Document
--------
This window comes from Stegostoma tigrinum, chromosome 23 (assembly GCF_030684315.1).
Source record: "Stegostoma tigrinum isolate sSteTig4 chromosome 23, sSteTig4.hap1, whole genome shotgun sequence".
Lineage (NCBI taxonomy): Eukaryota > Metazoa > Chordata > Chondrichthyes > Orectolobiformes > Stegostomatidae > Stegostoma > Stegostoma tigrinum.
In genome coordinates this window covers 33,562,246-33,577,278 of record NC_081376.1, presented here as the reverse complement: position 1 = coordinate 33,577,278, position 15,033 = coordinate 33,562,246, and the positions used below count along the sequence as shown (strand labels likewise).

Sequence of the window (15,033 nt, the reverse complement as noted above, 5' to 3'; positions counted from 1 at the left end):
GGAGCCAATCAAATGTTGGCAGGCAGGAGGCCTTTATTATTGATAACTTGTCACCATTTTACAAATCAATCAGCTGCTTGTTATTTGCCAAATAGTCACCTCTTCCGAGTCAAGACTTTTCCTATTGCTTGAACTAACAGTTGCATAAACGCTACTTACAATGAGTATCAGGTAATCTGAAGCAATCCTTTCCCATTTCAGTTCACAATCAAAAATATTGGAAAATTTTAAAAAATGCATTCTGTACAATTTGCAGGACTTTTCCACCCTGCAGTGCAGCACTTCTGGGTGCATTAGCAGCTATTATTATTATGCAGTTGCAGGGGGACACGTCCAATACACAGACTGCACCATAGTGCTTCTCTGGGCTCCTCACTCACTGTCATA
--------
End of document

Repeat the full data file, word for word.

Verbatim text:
This window comes from Stegostoma tigrinum, chromosome 23 (assembly GCF_030684315.1).
Source record: "Stegostoma tigrinum isolate sSteTig4 chromosome 23, sSteTig4.hap1, whole genome shotgun sequence".
Lineage (NCBI taxonomy): Eukaryota > Metazoa > Chordata > Chondrichthyes > Orectolobiformes > Stegostomatidae > Stegostoma > Stegostoma tigrinum.
In genome coordinates this window covers 33,562,246-33,577,278 of record NC_081376.1, presented here as the reverse complement: position 1 = coordinate 33,577,278, position 15,033 = coordinate 33,562,246, and the positions used below count along the sequence as shown (strand labels likewise).

Sequence of the window (15,033 nt, the reverse complement as noted above, 5' to 3'; positions counted from 1 at the left end):
GGAGCCAATCAAATGTTGGCAGGCAGGAGGCCTTTATTATTGATAACTTGTCACCATTTTACAAATCAATCAGCTGCTTGTTATTTGCCAAATAGTCACCTCTTCCGAGTCAAGACTTTTCCTATTGCTTGAACTAACAGTTGCATAAACGCTACTTACAATGAGTATCAGGTAATCTGAAGCAATCCTTTCCCATTTCAGTTCACAATCAAAAATATTGGAAAATTTTAAAAAATGCATTCTGTACAATTTGCAGGACTTTTCCACCCTGCAGTGCAGCACTTCTGGGTGCATTAGCAGCTATTATTATTATGCAGTTGCAGGGGGACACGTCCAATACACAGACTGCACCATAGTGCTTCTCTGGGCTCCTCACTCACTGTCATA